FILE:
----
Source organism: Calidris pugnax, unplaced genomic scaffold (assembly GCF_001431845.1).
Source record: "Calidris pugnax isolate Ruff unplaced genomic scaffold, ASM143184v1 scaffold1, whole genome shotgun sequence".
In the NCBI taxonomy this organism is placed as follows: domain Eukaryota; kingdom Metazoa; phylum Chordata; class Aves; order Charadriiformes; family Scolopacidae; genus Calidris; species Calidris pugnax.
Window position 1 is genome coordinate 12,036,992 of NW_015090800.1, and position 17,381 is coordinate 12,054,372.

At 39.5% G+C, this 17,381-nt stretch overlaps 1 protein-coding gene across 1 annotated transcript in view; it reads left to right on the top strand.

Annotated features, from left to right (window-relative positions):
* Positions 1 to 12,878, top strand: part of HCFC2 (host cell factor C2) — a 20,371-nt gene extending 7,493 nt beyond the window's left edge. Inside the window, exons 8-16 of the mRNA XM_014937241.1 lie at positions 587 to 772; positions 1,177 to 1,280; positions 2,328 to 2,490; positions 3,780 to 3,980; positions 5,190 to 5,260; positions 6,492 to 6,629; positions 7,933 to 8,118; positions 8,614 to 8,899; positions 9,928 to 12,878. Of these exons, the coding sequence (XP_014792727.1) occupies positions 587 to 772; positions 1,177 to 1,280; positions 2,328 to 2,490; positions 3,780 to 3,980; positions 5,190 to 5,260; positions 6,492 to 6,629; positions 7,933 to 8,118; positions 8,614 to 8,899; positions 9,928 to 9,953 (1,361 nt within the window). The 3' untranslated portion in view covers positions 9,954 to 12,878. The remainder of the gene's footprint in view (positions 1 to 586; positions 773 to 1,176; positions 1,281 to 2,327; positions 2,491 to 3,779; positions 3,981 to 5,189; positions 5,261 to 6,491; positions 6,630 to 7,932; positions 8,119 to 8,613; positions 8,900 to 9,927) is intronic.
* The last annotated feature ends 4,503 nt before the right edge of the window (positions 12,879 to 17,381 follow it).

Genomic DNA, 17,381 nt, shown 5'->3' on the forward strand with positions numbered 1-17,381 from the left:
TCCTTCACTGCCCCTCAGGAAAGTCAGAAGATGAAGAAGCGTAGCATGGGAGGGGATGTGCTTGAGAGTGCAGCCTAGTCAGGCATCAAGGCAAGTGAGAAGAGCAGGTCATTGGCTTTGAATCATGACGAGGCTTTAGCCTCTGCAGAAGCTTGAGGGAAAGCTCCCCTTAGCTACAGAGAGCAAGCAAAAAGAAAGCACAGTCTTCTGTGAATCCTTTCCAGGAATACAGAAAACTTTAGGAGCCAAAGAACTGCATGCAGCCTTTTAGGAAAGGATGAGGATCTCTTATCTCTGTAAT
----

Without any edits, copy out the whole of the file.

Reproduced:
Source organism: Calidris pugnax, unplaced genomic scaffold (assembly GCF_001431845.1).
Source record: "Calidris pugnax isolate Ruff unplaced genomic scaffold, ASM143184v1 scaffold1, whole genome shotgun sequence".
In the NCBI taxonomy this organism is placed as follows: domain Eukaryota; kingdom Metazoa; phylum Chordata; class Aves; order Charadriiformes; family Scolopacidae; genus Calidris; species Calidris pugnax.
Window position 1 is genome coordinate 12,036,992 of NW_015090800.1, and position 17,381 is coordinate 12,054,372.

At 39.5% G+C, this 17,381-nt stretch overlaps 1 protein-coding gene across 1 annotated transcript in view; it reads left to right on the top strand.

Annotated features, from left to right (window-relative positions):
* Positions 1 to 12,878, top strand: part of HCFC2 (host cell factor C2) — a 20,371-nt gene extending 7,493 nt beyond the window's left edge. Inside the window, exons 8-16 of the mRNA XM_014937241.1 lie at positions 587 to 772; positions 1,177 to 1,280; positions 2,328 to 2,490; positions 3,780 to 3,980; positions 5,190 to 5,260; positions 6,492 to 6,629; positions 7,933 to 8,118; positions 8,614 to 8,899; positions 9,928 to 12,878. Of these exons, the coding sequence (XP_014792727.1) occupies positions 587 to 772; positions 1,177 to 1,280; positions 2,328 to 2,490; positions 3,780 to 3,980; positions 5,190 to 5,260; positions 6,492 to 6,629; positions 7,933 to 8,118; positions 8,614 to 8,899; positions 9,928 to 9,953 (1,361 nt within the window). The 3' untranslated portion in view covers positions 9,954 to 12,878. The remainder of the gene's footprint in view (positions 1 to 586; positions 773 to 1,176; positions 1,281 to 2,327; positions 2,491 to 3,779; positions 3,981 to 5,189; positions 5,261 to 6,491; positions 6,630 to 7,932; positions 8,119 to 8,613; positions 8,900 to 9,927) is intronic.
* The last annotated feature ends 4,503 nt before the right edge of the window (positions 12,879 to 17,381 follow it).

Genomic DNA, 17,381 nt, shown 5'->3' on the forward strand with positions numbered 1-17,381 from the left:
TCCTTCACTGCCCCTCAGGAAAGTCAGAAGATGAAGAAGCGTAGCATGGGAGGGGATGTGCTTGAGAGTGCAGCCTAGTCAGGCATCAAGGCAAGTGAGAAGAGCAGGTCATTGGCTTTGAATCATGACGAGGCTTTAGCCTCTGCAGAAGCTTGAGGGAAAGCTCCCCTTAGCTACAGAGAGCAAGCAAAAAGAAAGCACAGTCTTCTGTGAATCCTTTCCAGGAATACAGAAAACTTTAGGAGCCAAAGAACTGCATGCAGCCTTTTAGGAAAGGATGAGGATCTCTTATCTCTGTAAT